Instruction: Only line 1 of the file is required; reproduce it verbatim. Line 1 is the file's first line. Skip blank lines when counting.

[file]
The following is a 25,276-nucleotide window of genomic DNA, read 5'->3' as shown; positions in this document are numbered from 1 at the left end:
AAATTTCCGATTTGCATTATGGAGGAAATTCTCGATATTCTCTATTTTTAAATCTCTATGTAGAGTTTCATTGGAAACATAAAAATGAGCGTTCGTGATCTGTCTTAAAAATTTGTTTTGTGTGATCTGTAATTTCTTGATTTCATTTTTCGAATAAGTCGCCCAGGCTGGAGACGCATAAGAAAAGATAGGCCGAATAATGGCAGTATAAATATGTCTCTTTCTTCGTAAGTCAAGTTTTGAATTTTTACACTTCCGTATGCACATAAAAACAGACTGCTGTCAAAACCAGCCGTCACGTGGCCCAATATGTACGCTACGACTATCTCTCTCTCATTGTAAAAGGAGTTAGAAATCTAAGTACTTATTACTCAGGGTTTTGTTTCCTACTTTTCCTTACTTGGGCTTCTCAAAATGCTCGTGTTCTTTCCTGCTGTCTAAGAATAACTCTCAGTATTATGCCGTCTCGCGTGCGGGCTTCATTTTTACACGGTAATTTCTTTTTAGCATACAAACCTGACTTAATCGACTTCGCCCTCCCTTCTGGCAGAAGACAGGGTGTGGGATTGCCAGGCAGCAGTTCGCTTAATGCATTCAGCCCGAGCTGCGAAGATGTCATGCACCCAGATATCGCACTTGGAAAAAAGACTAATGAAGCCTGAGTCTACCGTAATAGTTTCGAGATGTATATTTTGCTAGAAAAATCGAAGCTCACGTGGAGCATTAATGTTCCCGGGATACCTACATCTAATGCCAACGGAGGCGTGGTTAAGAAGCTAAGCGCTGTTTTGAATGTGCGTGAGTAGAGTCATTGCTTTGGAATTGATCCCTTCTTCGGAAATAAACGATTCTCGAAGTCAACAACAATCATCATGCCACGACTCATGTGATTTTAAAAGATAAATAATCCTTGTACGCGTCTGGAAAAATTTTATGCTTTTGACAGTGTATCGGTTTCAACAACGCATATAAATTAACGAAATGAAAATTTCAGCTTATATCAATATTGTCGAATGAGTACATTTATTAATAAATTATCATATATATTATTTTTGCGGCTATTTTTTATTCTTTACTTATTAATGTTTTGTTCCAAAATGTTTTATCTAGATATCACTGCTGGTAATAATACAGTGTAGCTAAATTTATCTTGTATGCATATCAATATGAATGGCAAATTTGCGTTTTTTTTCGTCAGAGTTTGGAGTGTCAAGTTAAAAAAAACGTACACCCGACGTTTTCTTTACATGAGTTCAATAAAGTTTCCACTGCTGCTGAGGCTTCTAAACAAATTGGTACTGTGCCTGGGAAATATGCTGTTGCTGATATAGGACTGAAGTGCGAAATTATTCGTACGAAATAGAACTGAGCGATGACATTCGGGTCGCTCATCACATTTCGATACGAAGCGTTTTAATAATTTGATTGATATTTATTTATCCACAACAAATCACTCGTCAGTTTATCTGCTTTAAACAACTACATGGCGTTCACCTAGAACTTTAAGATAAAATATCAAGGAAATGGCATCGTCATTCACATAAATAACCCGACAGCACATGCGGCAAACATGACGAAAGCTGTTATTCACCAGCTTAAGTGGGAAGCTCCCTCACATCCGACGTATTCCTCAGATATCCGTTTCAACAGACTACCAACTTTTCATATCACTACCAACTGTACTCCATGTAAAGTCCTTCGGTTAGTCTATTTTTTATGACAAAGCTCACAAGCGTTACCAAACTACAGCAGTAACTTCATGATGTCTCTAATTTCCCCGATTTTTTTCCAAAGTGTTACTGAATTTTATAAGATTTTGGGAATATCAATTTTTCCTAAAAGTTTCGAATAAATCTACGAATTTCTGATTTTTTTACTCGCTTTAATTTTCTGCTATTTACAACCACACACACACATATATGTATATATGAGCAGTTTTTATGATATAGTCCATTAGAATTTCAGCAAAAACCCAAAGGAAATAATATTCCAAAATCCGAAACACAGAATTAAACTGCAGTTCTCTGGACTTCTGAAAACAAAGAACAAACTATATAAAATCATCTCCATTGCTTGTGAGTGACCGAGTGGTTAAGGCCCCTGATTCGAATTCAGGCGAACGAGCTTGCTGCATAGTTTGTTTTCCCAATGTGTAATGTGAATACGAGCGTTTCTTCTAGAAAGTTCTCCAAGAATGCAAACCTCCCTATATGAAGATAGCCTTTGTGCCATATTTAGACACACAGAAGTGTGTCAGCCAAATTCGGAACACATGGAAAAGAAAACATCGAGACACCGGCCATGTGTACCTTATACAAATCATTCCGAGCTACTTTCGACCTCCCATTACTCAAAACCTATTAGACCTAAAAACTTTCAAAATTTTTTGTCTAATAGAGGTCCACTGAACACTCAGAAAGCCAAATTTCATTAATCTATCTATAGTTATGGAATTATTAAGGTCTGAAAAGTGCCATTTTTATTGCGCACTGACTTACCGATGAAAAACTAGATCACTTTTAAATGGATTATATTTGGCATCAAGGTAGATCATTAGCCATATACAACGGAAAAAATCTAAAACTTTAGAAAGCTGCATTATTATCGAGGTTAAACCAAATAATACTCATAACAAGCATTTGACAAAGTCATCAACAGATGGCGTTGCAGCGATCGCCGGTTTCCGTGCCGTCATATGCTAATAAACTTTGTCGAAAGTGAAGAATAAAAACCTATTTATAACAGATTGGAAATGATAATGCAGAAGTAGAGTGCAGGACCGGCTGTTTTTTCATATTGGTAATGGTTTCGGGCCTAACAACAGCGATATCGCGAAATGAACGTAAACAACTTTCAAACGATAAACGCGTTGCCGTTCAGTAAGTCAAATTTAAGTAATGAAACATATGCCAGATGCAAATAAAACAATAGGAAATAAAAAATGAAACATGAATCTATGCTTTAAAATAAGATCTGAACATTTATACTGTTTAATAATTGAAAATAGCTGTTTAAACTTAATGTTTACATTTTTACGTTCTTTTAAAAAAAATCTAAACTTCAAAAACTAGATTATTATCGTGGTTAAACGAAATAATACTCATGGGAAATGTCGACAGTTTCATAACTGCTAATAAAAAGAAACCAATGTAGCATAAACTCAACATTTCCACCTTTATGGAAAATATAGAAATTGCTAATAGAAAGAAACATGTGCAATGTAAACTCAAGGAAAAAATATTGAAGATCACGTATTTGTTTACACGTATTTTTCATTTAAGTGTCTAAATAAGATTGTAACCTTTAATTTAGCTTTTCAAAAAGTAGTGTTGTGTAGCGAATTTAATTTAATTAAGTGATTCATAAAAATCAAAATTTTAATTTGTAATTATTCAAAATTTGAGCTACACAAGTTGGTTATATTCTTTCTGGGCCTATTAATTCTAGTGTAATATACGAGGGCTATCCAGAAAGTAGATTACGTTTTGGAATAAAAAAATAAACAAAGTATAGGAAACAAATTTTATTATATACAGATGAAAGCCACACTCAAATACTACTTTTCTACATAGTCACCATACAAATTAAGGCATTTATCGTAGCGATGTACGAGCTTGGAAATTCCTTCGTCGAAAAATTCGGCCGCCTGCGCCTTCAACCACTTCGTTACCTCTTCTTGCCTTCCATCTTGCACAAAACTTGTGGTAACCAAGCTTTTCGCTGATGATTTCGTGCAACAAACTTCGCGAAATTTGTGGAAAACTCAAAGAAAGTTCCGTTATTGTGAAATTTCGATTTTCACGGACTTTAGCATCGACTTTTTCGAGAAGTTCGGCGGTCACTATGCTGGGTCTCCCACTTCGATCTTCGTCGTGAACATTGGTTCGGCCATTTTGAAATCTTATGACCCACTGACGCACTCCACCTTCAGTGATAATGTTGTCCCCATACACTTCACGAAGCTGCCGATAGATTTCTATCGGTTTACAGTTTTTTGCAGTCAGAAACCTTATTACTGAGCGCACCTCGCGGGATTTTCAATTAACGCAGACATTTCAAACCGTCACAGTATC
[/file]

The following is a 25,276-nucleotide window of genomic DNA, read 5'->3' as shown; positions in this document are numbered from 1 at the left end: